[1] Heavy fuel oil is a type of crude oil used aboard oceangoing vessels. It comes from the bottom of oil barrels

[2] MarineLink. “Delay of Shipping SOx Law Could Endanger 200k Lives-Study.” Last modified October 12, 2016

[3] Peckham, J. “U.S. NOAA Study: Low-Sulfur Bunker Fuel Cuts Diesel Emissions Up to 90%.” Diesel Fuel News. Last modified September 19, 2011

[4] Gallagher, K. “International trade and air pollution: Estimating the economic cost of emissions from waterborne commerce vessels in the United States.” Journal of Environmental Management (2005): 99-103, accessed December 5, 2016, http://dx.doi.org/10.1016/j.jenvman.2005.02.012

[5] The Uruguay Round occurred as a multilateral trade discussion during the General Agreements on Tariffs and Trade (GATT) summit from 1986-1994)

[6] Marine gas oil is a distillate that does not have any traces of residual fuel. It is a general purpose fuel, usually found in engines smaller than 5 liters per cylinder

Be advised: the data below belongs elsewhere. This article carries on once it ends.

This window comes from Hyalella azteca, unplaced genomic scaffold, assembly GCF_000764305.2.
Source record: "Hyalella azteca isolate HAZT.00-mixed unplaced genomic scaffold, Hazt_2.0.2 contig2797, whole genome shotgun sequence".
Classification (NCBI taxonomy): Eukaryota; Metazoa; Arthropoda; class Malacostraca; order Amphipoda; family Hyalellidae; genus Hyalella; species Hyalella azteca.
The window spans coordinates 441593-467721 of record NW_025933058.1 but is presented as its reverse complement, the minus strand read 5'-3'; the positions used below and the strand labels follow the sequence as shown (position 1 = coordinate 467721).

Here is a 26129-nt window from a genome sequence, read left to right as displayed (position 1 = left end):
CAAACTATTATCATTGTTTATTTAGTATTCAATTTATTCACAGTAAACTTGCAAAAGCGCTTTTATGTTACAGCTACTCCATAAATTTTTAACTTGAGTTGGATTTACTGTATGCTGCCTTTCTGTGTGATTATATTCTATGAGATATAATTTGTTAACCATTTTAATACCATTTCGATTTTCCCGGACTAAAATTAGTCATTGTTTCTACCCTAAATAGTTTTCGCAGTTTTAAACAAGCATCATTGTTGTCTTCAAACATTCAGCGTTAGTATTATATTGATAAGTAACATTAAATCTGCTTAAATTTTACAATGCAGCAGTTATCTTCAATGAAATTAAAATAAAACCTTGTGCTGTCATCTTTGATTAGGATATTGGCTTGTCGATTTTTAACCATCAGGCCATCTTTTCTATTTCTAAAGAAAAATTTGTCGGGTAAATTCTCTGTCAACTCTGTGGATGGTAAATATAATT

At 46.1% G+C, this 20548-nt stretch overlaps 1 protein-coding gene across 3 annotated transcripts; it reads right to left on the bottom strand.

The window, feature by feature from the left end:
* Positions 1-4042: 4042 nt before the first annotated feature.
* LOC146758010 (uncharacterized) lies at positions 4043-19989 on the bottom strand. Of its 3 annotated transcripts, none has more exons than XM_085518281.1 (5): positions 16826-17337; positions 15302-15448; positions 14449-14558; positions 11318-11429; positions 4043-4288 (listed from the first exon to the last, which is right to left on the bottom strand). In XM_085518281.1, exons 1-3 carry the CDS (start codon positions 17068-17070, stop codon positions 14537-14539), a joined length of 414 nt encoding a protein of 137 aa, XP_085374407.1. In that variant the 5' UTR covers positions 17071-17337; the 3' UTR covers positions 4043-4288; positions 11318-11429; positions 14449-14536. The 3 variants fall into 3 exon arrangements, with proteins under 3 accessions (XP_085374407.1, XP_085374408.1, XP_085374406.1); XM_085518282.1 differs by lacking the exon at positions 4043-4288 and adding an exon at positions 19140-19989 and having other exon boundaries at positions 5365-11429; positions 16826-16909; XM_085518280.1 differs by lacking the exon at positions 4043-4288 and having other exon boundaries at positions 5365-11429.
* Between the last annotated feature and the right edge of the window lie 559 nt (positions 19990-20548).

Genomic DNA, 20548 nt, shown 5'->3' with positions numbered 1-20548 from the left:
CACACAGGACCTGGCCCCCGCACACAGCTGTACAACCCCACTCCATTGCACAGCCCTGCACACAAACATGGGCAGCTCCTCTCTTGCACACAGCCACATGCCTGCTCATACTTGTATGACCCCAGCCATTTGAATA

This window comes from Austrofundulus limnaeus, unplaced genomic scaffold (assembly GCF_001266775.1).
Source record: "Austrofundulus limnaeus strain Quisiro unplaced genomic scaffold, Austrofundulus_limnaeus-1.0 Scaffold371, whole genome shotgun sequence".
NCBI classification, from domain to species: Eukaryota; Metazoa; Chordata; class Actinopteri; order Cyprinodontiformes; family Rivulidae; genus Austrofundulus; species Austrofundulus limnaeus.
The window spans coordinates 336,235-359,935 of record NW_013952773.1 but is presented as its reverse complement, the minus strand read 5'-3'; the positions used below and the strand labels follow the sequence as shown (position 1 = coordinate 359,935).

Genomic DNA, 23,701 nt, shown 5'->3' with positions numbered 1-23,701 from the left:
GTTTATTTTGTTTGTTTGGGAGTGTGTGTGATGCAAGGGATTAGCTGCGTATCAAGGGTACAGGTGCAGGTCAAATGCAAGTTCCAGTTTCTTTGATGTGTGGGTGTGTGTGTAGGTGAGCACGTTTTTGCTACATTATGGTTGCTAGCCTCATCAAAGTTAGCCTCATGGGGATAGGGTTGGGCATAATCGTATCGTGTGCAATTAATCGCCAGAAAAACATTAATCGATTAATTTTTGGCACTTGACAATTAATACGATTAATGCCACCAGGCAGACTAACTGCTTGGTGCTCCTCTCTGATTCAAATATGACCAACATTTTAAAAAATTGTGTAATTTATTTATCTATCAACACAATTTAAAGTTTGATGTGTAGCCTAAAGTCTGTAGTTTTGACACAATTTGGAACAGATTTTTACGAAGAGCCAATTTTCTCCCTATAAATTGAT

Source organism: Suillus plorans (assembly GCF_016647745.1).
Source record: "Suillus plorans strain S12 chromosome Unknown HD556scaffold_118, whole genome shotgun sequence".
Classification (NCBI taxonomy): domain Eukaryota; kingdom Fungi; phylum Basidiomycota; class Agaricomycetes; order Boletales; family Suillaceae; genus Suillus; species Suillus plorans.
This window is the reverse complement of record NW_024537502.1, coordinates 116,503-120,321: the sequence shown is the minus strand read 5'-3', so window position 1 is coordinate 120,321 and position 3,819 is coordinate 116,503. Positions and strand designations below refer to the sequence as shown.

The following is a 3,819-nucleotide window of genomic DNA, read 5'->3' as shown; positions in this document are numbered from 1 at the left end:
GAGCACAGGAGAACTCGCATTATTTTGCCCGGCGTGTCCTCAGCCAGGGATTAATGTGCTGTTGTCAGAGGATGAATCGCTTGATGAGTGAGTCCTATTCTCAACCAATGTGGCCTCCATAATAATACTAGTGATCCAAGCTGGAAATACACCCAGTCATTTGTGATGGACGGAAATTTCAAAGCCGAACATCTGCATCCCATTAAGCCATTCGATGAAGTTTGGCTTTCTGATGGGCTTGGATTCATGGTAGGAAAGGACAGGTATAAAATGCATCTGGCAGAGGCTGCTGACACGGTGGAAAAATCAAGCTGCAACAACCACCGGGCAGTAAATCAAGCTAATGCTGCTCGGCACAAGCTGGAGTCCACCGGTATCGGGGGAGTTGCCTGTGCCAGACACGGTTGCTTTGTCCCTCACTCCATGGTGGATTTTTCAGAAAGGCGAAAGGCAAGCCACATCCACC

[7] Browning, L., Hartley, S., Bandemehr, A. “Demonstration of fuel switching oceangoing vessels in the Gulf of Mexico.” Journal of the Air & Waste Management Association (2012): 1093-1110, accessed December 4, 2016, http://proxy.lib.umich.edu/login?url=http://search.proquest.com.proxy.lib.umich.edu/docview/1467993830?accountid=14667

[8] Yang, M., Bell, TG, Hopkins F., et al. “Attribution of atmospheric sulfur dioxide over the English Channel to dimethyl sulfide and changing ship emissions.” Atmospheric Chemistry and Physics (2016): 4771-4783, accessed December 5, 2016, doi: 10.5194/acp-16-4771-2016

[9] Marine Log. “Rough waters ahead in 2015 for shipping: switching to low-sulfur fuel could present a number of challenges for ship operators.” Last modified 1 November 2014.